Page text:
last for 2012

December 28, 2012

family life

I have been away writing on several other blogs that I have set up. Some for work, one for professional development, one for the studies on Druidry I have been doing. I have been writing short parenting articles for a local monthly gazette which reaches about 12,000 homes (small stuff but it all adds up). I’ve also had three journal articles published. What I have realised is that this blog is the fertile ground for all of the other writing I have been doing this year. It’s the place where I have met other bloggers, written about my experience, and generated ideas from meaningful conversations with other bloggers. I have learnt so much from being able to reflect and receive feedback on what I have written. This has provided me with many wonderful opportunities. I needed to venture out but I’ve come back home.

At work, my expressive arts group ended after three years. My fabulous assistant left for a job which was more hours and tailor made for her skills, and I found it difficult to find a replacement with the same passion and understanding, so with much sadness I ended the group. Apart from the family work I do where I do lots of group work with parents, I picked up another little job as a student wellbeing worker in a small public school. I am now doing a lot of individual work with children, and lucky for me they love doing art.

And I have been busy with the kids.

I have always said that parenting gets harder as your children get older, and that is coming to fruition. When children are young they are completely in your world. But as they get older they are exposed to more layers, and experiences in the world outside of your control. You have to be so much more present as a parent as your kids get older. So, between futsal, outdoor soccer, kung fu, school band, transporting kids to and from their friends, having their friends over, and negotiating computer time and TV time, I have been trying to stay connected with my kids by attending to the “anchors and bookends” (Lisa Boisvert McKenzie) of the day.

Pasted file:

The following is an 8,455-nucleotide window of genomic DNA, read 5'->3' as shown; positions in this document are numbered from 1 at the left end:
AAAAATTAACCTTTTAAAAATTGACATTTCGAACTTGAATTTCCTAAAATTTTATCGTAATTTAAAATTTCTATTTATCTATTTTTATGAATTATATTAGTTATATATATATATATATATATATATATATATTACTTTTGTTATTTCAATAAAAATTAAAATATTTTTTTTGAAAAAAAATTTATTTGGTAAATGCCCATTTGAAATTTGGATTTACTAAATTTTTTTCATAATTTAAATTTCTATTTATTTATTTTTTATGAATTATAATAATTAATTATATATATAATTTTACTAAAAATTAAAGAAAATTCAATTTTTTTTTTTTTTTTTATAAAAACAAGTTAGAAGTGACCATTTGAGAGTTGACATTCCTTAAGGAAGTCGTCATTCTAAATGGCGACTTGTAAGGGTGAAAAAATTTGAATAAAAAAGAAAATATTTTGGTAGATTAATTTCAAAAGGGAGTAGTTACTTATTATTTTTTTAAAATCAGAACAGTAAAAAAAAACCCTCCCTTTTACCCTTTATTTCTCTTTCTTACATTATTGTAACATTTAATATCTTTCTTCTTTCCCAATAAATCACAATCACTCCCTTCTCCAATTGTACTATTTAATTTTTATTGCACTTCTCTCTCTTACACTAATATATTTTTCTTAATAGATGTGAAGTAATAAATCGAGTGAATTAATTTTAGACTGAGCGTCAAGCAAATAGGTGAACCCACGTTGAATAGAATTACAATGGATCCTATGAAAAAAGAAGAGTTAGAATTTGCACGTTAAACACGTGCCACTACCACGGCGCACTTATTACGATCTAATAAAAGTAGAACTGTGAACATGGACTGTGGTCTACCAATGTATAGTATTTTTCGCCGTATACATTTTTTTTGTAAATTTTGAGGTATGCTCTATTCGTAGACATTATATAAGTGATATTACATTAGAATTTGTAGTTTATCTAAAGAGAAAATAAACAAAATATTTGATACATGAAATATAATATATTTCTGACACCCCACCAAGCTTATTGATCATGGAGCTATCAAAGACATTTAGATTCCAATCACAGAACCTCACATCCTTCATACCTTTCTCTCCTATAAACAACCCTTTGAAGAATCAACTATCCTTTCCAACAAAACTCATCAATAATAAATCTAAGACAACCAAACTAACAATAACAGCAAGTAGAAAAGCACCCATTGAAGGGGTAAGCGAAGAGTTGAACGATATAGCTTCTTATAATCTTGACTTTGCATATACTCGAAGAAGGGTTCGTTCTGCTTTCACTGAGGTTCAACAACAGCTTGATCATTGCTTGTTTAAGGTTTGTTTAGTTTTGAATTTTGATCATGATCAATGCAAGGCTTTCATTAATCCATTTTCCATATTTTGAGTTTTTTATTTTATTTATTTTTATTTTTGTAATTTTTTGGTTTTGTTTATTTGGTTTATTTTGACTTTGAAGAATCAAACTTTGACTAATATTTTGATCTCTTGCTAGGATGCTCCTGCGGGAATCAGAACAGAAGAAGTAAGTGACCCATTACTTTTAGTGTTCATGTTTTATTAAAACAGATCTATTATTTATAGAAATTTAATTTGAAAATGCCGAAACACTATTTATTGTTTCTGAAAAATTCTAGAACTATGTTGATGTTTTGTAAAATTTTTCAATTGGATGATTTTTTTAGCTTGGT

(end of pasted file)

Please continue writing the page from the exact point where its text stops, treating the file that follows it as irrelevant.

And I have learnt that no matter what I do, there will be times when I just won’t know or understand what’s going on in their heads and hearts. The boys brought home all of their workbooks for the end of the school year. In one workbook, middle son wrote “I feel lonely when my parents help my brother with his reading and they don’t help me with reading”. The youngest has needed extra support with reading this year, he was at risk of repeating his grade. He isn’t tuned into books and reading, he doesn’t draw or write, it’s not his thing, but he needs to learn because running around like a wild thing all day is less cute at seven than it was at four. The middle boy taught himself to read at the age of four, he’s doing advanced work at school, and I don’t understand the stuff that he reads on maths, science, and history. I’m not sure how I could help him with reading, but it’s clear that he feels that he is missing out on something. 

We are still a NO wii, nintendo, xbox, playstation, ipod, ipad family. Yay! Of course, the boys would love all that, and there have been times where they have told me that they are the most deprived children in the neighbourhood. But I have met a few other families who either don’t have these things or severely restrict them, so I don’t feel like I am grossly abnormal. In my work I am seeing a number of children who spend all of their spare time playing violent computer games, not having any connection with family, and experiencing episodes of explosive anger.